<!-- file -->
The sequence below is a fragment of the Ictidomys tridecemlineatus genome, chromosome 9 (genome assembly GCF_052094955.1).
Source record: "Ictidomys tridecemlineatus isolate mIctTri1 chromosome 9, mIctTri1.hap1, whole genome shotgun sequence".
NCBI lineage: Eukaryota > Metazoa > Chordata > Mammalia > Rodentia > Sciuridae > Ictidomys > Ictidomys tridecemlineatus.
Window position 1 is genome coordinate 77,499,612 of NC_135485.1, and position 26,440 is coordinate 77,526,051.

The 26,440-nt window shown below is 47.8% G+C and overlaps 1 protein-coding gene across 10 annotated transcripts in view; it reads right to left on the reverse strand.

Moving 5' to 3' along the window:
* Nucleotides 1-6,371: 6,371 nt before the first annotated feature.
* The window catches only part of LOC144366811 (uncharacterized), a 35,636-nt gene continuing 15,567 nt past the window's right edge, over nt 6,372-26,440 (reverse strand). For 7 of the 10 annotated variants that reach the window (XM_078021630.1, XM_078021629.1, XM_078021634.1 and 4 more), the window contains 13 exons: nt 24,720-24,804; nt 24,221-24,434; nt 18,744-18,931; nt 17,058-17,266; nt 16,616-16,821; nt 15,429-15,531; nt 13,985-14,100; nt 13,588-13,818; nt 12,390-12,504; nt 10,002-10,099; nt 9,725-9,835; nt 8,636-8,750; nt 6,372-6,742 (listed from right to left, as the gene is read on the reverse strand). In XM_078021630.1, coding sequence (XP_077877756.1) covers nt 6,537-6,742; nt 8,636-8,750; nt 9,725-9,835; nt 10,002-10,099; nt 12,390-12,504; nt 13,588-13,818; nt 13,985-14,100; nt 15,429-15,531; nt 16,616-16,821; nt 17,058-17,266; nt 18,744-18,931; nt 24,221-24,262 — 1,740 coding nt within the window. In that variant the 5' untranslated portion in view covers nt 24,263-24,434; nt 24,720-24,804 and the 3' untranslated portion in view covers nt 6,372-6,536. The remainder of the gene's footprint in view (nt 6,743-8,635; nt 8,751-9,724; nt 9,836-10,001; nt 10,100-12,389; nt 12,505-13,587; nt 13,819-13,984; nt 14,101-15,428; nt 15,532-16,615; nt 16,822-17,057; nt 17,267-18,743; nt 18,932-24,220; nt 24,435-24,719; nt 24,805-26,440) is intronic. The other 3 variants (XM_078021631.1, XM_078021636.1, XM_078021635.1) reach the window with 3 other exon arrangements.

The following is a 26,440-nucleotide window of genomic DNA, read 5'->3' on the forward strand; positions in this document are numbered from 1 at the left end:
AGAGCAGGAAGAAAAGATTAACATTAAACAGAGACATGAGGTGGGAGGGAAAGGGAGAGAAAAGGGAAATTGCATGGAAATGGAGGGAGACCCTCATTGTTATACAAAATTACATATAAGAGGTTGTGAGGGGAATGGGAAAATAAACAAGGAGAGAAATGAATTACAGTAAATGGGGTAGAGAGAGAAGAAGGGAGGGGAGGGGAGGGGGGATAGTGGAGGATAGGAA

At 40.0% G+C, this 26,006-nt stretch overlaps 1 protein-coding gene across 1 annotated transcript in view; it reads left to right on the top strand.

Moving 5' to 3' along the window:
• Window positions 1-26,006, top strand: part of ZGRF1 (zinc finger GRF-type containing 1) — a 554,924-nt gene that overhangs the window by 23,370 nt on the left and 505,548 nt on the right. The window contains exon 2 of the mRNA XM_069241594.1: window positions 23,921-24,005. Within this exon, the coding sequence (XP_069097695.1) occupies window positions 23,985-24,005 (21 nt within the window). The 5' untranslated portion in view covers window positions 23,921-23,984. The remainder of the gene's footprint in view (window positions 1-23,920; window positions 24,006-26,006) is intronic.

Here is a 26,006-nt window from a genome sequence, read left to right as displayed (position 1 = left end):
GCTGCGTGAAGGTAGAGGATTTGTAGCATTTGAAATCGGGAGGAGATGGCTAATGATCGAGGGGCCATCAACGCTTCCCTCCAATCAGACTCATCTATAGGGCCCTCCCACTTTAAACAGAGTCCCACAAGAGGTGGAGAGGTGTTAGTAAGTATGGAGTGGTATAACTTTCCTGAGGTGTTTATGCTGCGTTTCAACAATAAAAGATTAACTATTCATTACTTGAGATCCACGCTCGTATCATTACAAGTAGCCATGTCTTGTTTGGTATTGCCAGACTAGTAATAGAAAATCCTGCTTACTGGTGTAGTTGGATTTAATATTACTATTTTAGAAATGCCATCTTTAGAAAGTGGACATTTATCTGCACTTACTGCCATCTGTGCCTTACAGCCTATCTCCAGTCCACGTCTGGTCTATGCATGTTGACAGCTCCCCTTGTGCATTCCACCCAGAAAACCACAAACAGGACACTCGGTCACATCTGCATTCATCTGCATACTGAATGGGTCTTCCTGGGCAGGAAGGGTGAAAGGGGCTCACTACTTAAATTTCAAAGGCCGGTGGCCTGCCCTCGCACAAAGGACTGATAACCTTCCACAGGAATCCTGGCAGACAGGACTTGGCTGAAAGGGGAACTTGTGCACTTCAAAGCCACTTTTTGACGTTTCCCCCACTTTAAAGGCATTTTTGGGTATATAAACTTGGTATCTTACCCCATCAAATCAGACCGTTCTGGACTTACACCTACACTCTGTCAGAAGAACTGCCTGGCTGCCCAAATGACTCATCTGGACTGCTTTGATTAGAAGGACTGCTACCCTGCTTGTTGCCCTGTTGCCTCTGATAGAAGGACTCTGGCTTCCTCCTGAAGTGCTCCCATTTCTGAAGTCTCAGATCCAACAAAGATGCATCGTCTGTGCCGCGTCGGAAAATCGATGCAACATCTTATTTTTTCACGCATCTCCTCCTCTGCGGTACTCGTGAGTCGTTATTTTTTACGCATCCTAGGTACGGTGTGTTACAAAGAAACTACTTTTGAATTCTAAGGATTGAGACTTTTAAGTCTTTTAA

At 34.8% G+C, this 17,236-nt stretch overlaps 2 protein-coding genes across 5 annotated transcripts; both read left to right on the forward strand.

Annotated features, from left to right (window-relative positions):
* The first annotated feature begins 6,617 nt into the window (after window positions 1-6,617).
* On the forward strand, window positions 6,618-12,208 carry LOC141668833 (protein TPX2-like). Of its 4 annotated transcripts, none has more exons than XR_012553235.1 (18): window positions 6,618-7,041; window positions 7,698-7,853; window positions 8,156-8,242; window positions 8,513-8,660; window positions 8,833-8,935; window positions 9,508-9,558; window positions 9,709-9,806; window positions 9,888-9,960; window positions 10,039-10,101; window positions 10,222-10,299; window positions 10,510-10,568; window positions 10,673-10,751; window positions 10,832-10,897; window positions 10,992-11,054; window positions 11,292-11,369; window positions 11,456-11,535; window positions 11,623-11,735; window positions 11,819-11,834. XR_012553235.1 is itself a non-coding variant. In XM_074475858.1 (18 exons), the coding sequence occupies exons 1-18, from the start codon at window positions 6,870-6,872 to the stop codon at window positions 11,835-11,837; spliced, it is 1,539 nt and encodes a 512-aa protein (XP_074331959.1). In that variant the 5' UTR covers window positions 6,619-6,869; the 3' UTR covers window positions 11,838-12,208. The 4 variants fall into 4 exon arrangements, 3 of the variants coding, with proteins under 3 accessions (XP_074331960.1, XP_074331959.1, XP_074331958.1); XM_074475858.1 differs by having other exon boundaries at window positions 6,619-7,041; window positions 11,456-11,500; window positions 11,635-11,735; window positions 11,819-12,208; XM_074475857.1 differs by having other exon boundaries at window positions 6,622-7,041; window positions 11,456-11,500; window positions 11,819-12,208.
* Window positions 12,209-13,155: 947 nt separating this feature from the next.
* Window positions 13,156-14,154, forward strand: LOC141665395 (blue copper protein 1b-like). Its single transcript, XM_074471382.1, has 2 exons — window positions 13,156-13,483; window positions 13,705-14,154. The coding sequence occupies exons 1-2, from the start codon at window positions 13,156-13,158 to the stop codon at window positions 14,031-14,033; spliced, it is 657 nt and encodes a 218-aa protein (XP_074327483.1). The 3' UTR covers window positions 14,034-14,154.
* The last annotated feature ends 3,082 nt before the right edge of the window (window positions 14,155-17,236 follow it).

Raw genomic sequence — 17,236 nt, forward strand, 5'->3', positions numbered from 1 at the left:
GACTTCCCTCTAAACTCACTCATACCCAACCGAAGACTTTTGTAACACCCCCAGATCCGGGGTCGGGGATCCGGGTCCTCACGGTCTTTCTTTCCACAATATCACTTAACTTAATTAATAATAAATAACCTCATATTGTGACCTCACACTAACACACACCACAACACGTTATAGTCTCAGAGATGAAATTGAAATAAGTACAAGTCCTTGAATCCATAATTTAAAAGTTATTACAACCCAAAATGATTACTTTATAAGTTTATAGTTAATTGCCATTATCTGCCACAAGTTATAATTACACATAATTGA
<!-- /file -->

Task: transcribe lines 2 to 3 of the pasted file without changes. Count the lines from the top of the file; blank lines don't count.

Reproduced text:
Source record: "Ictidomys tridecemlineatus isolate mIctTri1 chromosome 9, mIctTri1.hap1, whole genome shotgun sequence".
NCBI lineage: Eukaryota > Metazoa > Chordata > Mammalia > Rodentia > Sciuridae > Ictidomys > Ictidomys tridecemlineatus.